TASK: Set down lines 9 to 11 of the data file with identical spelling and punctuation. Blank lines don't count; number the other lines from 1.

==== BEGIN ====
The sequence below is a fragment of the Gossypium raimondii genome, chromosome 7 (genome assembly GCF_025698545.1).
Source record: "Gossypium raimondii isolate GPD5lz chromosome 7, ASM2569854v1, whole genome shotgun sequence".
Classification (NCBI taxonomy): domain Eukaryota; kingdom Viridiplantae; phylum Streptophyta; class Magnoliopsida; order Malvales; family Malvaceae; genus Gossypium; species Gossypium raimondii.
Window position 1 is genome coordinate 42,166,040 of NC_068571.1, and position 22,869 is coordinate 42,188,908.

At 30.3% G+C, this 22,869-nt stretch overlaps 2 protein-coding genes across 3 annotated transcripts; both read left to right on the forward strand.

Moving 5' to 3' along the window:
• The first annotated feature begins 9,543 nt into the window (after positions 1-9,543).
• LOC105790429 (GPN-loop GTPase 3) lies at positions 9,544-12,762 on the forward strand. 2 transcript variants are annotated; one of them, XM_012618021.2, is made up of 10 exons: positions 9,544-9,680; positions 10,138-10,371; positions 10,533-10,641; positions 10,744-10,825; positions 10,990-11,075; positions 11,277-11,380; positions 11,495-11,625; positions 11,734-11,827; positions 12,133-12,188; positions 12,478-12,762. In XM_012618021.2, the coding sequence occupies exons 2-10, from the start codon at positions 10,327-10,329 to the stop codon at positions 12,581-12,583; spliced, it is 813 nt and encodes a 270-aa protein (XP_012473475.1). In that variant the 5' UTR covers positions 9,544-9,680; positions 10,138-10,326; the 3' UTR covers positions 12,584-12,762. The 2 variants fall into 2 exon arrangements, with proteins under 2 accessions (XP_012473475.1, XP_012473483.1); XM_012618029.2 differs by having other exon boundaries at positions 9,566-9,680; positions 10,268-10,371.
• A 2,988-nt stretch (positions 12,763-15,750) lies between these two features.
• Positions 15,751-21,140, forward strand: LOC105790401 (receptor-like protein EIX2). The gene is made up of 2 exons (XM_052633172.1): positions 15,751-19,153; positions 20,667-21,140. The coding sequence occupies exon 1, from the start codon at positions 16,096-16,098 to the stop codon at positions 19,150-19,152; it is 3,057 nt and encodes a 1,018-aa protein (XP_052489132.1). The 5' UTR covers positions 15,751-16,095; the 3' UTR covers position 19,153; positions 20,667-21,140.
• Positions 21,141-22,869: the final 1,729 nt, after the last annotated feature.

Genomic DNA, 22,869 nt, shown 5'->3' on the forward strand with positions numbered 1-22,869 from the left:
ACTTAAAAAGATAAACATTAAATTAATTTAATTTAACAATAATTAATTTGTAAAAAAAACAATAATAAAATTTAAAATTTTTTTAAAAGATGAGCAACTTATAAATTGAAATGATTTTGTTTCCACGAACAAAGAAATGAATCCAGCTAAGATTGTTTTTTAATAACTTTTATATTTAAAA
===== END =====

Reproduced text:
• A 2,988-nt stretch (positions 12,763-15,750) lies between these two features.
• Positions 15,751-21,140, forward strand: LOC105790401 (receptor-like protein EIX2). The gene is made up of 2 exons (XM_052633172.1): positions 15,751-19,153; positions 20,667-21,140. The coding sequence occupies exon 1, from the start codon at positions 16,096-16,098 to the stop codon at positions 19,150-19,152; it is 3,057 nt and encodes a 1,018-aa protein (XP_052489132.1). The 5' UTR covers positions 15,751-16,095; the 3' UTR covers position 19,153; positions 20,667-21,140.
• Positions 21,141-22,869: the final 1,729 nt, after the last annotated feature.